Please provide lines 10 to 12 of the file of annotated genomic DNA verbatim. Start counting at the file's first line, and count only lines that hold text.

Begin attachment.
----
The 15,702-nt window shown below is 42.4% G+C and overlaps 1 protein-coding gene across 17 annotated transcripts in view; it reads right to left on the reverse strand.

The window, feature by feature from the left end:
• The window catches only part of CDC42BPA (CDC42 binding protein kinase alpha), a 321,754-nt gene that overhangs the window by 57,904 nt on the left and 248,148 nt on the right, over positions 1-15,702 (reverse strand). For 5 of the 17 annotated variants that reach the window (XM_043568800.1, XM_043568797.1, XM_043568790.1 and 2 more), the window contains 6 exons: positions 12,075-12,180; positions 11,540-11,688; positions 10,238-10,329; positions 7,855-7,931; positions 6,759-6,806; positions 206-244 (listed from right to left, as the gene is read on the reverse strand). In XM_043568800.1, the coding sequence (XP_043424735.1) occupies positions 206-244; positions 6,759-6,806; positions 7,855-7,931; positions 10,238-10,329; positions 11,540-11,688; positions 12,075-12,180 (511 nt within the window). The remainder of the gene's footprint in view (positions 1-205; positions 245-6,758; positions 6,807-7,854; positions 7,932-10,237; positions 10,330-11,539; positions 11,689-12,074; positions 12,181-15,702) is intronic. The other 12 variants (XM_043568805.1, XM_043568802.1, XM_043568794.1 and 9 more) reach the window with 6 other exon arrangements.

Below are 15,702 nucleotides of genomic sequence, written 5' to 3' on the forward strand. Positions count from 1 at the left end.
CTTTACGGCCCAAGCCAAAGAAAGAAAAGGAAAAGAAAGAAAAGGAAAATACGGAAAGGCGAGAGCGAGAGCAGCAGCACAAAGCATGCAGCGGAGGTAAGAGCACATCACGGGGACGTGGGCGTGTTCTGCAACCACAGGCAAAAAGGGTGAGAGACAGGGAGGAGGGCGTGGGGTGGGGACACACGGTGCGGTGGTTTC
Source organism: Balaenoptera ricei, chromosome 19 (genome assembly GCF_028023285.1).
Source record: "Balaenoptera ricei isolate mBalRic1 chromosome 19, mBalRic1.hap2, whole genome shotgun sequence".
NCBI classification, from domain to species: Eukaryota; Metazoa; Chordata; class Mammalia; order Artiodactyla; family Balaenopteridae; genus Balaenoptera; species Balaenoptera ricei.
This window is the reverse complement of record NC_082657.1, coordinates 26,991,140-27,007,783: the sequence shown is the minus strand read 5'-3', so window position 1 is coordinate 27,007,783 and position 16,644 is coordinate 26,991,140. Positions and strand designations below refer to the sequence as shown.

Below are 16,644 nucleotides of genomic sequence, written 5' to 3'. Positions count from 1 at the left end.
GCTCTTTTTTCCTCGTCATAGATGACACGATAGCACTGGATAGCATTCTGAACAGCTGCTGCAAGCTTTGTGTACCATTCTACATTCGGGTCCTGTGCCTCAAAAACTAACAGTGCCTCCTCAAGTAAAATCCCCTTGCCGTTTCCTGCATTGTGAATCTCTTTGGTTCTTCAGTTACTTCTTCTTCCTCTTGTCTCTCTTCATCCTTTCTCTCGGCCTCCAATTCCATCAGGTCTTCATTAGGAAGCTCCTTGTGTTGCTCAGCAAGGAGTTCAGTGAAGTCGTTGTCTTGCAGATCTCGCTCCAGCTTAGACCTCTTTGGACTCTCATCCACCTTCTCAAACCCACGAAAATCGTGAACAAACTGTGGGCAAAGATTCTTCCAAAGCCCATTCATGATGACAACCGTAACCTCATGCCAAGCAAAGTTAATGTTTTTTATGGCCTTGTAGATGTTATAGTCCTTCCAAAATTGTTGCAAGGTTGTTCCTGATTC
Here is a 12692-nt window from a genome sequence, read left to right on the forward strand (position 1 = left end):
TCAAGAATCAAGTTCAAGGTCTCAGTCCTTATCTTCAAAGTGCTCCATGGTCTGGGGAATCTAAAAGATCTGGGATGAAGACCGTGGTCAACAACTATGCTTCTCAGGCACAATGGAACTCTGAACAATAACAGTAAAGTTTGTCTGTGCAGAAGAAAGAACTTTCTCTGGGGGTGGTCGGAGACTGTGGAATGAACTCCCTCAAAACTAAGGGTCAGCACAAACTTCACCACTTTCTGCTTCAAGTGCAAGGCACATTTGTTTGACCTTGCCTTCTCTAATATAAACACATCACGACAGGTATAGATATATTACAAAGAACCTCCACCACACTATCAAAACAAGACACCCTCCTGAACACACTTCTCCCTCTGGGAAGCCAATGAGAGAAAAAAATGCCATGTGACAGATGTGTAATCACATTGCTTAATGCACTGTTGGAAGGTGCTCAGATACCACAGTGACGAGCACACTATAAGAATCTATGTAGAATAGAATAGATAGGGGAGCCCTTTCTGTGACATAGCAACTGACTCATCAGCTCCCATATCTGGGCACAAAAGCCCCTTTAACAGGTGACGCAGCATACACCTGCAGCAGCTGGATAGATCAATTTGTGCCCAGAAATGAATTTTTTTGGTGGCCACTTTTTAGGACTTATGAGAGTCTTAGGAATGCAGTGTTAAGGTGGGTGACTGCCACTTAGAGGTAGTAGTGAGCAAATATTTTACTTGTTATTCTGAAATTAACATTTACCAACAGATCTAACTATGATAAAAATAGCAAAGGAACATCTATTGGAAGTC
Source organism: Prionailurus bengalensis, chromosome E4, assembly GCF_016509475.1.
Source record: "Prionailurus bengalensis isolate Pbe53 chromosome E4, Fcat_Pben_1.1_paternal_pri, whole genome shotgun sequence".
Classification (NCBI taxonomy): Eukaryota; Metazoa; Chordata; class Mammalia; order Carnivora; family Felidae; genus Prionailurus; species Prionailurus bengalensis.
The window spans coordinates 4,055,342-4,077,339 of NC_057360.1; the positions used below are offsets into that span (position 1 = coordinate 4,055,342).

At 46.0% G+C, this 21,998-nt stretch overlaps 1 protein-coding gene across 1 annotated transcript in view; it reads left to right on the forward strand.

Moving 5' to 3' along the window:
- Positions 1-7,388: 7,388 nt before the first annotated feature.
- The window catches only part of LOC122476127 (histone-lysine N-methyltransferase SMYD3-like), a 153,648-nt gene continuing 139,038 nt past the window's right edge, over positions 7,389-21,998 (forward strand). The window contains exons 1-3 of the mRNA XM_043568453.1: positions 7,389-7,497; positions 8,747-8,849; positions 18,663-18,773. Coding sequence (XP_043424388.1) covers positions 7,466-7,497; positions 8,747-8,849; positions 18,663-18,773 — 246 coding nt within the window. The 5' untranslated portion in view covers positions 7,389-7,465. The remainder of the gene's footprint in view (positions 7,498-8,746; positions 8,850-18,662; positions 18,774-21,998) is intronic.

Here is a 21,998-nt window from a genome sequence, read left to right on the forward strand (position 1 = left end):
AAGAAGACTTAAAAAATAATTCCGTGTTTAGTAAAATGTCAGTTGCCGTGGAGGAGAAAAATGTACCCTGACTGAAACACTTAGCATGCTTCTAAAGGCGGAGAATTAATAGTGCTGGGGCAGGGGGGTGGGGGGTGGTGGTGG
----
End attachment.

Below are 16,644 nucleotides of genomic sequence, written 5' to 3'. Positions count from 1 at the left end.
GCTCTTTTTTCCTCGTCATAGATGACACGATAGCACTGGATAGCATTCTGAACAGCTGCTGCAAGCTTTGTGTACCATTCTACATTCGGGTCCTGTGCCTCAAAAACTAACAGTGCCTCCTCAAGTAAAATCCCCTTGCCGTTTCCTGCATTGTGAATCTCTTTGGTTCTTCAGTTACTTCTTCTTCCTCTTGTCTCTCTTCATCCTTTCTCTCGGCCTCCAATTCCATCAGGTCTTCATTAGGAAGCTCCTTGTGTTGCTCAGCAAGGAGTTCAGTGAAGTCGTTGTCTTGCAGATCTCGCTCCAGCTTAGACCTCTTTGGACTCTCATCCACCTTCTCAAACCCACGAAAATCGTGAACAAACTGTGGGCAAAGATTCTTCCAAAGCCCATTCATGATGACAACCGTAACCTCATGCCAAGCAAAGTTAATGTTTTTTATGGCCTTGTAGATGTTATAGTCCTTCCAAAATTGTTGCAAGGTTGTTCCTGATTC
Here is a 12692-nt window from a genome sequence, read left to right on the forward strand (position 1 = left end):